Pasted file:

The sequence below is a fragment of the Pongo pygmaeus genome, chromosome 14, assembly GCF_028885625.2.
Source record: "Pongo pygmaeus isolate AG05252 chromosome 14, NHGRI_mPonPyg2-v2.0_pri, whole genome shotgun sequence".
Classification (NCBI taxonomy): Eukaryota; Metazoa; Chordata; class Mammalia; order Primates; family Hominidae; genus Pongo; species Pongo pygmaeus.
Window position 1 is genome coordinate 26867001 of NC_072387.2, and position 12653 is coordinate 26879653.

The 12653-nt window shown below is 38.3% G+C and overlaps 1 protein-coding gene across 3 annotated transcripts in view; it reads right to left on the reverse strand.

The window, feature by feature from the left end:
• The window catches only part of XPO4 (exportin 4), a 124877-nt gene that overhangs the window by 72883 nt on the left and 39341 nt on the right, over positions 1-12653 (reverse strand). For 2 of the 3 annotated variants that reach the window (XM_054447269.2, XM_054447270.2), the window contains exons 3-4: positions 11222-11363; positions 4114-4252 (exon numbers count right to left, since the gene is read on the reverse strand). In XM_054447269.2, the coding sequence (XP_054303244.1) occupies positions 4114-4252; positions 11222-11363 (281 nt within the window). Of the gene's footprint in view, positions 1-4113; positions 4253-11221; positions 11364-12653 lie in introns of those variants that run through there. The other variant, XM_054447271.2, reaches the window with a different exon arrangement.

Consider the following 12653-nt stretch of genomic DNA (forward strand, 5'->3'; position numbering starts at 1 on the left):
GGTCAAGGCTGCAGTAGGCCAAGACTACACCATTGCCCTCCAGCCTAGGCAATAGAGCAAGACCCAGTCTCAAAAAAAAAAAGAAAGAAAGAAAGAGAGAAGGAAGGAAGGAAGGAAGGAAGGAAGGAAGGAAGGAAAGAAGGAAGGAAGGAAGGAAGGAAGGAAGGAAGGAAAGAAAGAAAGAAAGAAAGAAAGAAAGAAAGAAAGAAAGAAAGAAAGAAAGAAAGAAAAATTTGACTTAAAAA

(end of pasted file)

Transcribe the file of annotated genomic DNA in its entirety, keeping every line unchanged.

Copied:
The sequence below is a fragment of the Pongo pygmaeus genome, chromosome 14, assembly GCF_028885625.2.
Source record: "Pongo pygmaeus isolate AG05252 chromosome 14, NHGRI_mPonPyg2-v2.0_pri, whole genome shotgun sequence".
Classification (NCBI taxonomy): Eukaryota; Metazoa; Chordata; class Mammalia; order Primates; family Hominidae; genus Pongo; species Pongo pygmaeus.
Window position 1 is genome coordinate 26867001 of NC_072387.2, and position 12653 is coordinate 26879653.

The 12653-nt window shown below is 38.3% G+C and overlaps 1 protein-coding gene across 3 annotated transcripts in view; it reads right to left on the reverse strand.

The window, feature by feature from the left end:
• The window catches only part of XPO4 (exportin 4), a 124877-nt gene that overhangs the window by 72883 nt on the left and 39341 nt on the right, over positions 1-12653 (reverse strand). For 2 of the 3 annotated variants that reach the window (XM_054447269.2, XM_054447270.2), the window contains exons 3-4: positions 11222-11363; positions 4114-4252 (exon numbers count right to left, since the gene is read on the reverse strand). In XM_054447269.2, the coding sequence (XP_054303244.1) occupies positions 4114-4252; positions 11222-11363 (281 nt within the window). Of the gene's footprint in view, positions 1-4113; positions 4253-11221; positions 11364-12653 lie in introns of those variants that run through there. The other variant, XM_054447271.2, reaches the window with a different exon arrangement.

Consider the following 12653-nt stretch of genomic DNA (forward strand, 5'->3'; position numbering starts at 1 on the left):
GGTCAAGGCTGCAGTAGGCCAAGACTACACCATTGCCCTCCAGCCTAGGCAATAGAGCAAGACCCAGTCTCAAAAAAAAAAAGAAAGAAAGAAAGAGAGAAGGAAGGAAGGAAGGAAGGAAGGAAGGAAGGAAGGAAAGAAGGAAGGAAGGAAGGAAGGAAGGAAGGAAGGAAAGAAAGAAAGAAAGAAAGAAAGAAAGAAAGAAAGAAAGAAAGAAAGAAAGAAAGAAAAATTTGACTTAAAAA